I saw a “Gotcha Day” video this week from a family who traveled just before we did. I had communicated a lot with this family before our adoptions, but in the 2 months since we’ve been home, we’ve just been in contact on Facebook.

So when I saw her Gotcha Day video, of course I had to watch it: that glorious moment when a family is physically united. When all the prayers, hopes, and dreams come to fruition before my very eyes. It was beautiful.

One of the parts of the video included a trip to the orphanage, and I could hear the children all singing in the background. As the camera panned around, I caught a glimpse that took my breath away.

My daughter. With her shaved head, her yellow orphanage dress, and her filthy once-pink orphanage shoes.

Was it only 2 months ago that she was living in that world? No one tucked her in. No one make sure she had optimal servings of dairy, fruits and veggies, whole grains, and protein. No one read to her four bedtime stories, or massaged her head, back, hands and arms after shower time. No one carefully rubbed lotion on her skin religiously twice per day to keep it from getting ashy.

She was one of 75, lost among the dozens of other children surrounding her, waiting for their own “Gotcha Day.”

Now, I wonder. Is she happy to be a part of our home? Has all of the change been worth it for her? If she were to have a choice right now, would she go back to the orphanage, or to her birth family? Does she know she is loved? Does she know she is finally safe?

Or is she weary from being told when to go to bed, to chew with her mouth closed, to use her inside voice? Is she tired of unfamiliar foods, a language she doesn’t understand, and living in a world with mostly white people? In the midst of all the people hugging her, touching her, greeting her with smiles and kisses, does she know that I am her mother?

I don’t know. I would love to catch a glimpse of what is going through her head. I would love for her to communicate to me in a language that I could understand. I would love to know if her laughter is genuine or just a coverup for the grief and fear she should rightfully be feeling.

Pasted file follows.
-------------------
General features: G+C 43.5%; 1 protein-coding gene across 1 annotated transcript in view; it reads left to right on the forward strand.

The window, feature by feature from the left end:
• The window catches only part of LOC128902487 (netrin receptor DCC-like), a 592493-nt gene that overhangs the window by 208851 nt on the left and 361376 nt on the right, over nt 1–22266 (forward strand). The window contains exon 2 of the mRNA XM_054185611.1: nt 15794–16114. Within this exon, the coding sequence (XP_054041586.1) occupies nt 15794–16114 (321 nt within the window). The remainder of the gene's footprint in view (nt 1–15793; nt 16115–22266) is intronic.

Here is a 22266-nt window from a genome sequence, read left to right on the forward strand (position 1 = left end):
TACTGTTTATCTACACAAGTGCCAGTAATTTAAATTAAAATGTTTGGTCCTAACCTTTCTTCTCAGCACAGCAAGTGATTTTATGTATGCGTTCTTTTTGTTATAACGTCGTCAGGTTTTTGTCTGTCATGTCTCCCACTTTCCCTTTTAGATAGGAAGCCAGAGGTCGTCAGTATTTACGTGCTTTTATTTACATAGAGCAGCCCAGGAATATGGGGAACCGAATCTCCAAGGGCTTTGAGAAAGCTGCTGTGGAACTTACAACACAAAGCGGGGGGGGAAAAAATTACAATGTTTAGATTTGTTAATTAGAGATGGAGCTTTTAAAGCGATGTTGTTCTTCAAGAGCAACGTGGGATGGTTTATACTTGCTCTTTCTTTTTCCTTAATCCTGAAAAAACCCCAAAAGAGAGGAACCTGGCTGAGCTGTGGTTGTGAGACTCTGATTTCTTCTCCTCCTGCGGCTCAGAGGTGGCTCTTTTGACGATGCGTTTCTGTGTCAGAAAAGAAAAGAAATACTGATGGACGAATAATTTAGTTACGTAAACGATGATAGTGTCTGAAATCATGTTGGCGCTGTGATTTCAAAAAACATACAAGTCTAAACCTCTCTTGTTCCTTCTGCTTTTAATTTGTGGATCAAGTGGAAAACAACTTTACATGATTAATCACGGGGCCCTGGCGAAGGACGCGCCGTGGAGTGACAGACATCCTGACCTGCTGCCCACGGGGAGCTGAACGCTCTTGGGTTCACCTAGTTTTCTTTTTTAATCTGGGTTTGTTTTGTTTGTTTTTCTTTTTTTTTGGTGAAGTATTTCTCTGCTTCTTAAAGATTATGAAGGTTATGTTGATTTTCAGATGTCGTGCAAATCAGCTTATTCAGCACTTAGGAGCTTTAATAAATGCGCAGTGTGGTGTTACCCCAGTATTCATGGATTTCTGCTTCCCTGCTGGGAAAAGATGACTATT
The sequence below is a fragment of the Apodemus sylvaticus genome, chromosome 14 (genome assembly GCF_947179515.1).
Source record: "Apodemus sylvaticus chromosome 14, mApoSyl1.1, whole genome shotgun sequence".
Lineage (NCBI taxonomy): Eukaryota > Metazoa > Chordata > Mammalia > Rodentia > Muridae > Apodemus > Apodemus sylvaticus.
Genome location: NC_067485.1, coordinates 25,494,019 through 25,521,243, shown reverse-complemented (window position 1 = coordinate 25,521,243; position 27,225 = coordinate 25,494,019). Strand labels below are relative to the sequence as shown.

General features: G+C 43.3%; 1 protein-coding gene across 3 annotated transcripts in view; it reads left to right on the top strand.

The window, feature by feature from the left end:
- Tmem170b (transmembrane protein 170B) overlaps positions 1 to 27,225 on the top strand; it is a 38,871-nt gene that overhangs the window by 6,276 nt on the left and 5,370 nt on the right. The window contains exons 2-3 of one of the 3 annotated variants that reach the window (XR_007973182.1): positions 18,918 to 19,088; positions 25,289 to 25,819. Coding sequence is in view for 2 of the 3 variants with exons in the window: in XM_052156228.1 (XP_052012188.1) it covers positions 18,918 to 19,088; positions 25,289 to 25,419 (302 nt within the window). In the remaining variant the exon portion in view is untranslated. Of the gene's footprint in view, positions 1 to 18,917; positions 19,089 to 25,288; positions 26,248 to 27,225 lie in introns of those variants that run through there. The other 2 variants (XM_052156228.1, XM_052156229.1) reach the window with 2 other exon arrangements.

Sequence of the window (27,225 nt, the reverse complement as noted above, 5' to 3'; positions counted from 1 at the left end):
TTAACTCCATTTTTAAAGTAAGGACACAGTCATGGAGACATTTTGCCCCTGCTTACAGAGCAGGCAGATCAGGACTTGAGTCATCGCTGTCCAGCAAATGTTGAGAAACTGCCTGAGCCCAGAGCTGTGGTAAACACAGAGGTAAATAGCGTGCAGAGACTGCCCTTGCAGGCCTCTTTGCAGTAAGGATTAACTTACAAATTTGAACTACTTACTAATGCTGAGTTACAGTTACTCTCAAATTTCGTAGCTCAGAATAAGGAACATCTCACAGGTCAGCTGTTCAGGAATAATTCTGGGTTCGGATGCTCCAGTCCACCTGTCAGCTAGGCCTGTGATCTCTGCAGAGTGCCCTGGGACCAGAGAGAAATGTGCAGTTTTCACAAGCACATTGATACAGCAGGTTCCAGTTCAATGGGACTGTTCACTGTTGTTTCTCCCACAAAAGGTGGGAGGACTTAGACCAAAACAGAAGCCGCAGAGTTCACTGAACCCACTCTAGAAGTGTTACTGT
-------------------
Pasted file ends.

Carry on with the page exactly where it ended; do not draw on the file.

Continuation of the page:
Someday I hope I will know.

But today is not that day.

I can only look at the girl across the room in her pink corduroy pants and flowered top and hope that we are who she hoped for, and more importantly, who she needs.


After the Silence

You’ve read the international adoption blogs, from choosing a country, to submitting the dossier, receiving a referral, waiting through months of governmental mayhem, and finally the “gotcha day.” There is, of course, a beautiful airport welcome-home ceremony, complete with video cameras, Facebook posts, and old-fashioned signs.

And then many blogs fall silent.

My own blog has fallen silent.

It’s too hard to explain the sheer fatigue, range of emotions, number of temper tantrums, and amount of just plain work that comes after the gotcha day, especially to those who want your adoption to be the happily-ever-after everyone wants it to be.

What will people think if I tell them the truth about what is going on behind our cheerful polka-dotted curtains? Will they understand? Will they criticize? Will they say, “I told you so?” and shake their heads in self-righteous condescension?

The truth is, I don’t know.

But I also know that I am a writer, and maybe somehow by telling my story anonymously, I might sort through this beautifully hideous thing called international adoption. Maybe someone else will read it and know that they are not alone. Maybe another will read it and realize what their internationally adopting friends might be going through, and know how to support them.

So here we go. A new blog. A new journey.

To start, I thought I would reveal some little known facts about our adoption. In the last 6 weeks since we’ve been home with our 4 and 5 year old, I’ve realized the following:

1. My husband and I are really glad that we don’t drink alcohol at all because we would be alcoholics by now.
2. When we drop them off at school, we don’t miss them.
3. Our children understand enough English so that one child tells the other in an African language to do the opposite of what we’ve just told both of them to do in English.
4. The same child refuses to speak English.
5. Screaming bloody murder is apparently an appropriate response to being asked to lower the volume of one’s voice, hang on to a swing with both hands, and to wash one’s hands before lunch.
6. We have no idea how old our kids really are so giving them age appropriate discipline, education, and responsibilities is remarkably difficult.
7. Our dog bit our little girl (just a scratch) and we were almost strangely relieved when it finally happened, so that we would get to stop warning her for the 1.5 billionth time that she shouldn’t try to startle the dogs.
8. We have consumed more chocolate and potato chips in the last 6 weeks than in the previous 6 months. We have still each dropped more than one clothing size.
9. I still feel like a full-time unpaid babysitter.
10. We both look for chores to do so we have an excuse to not watch the kids. Our house is way more clean now than before we had kids.

So there you have it, a peek behind our polka dot curtains. There is more to come.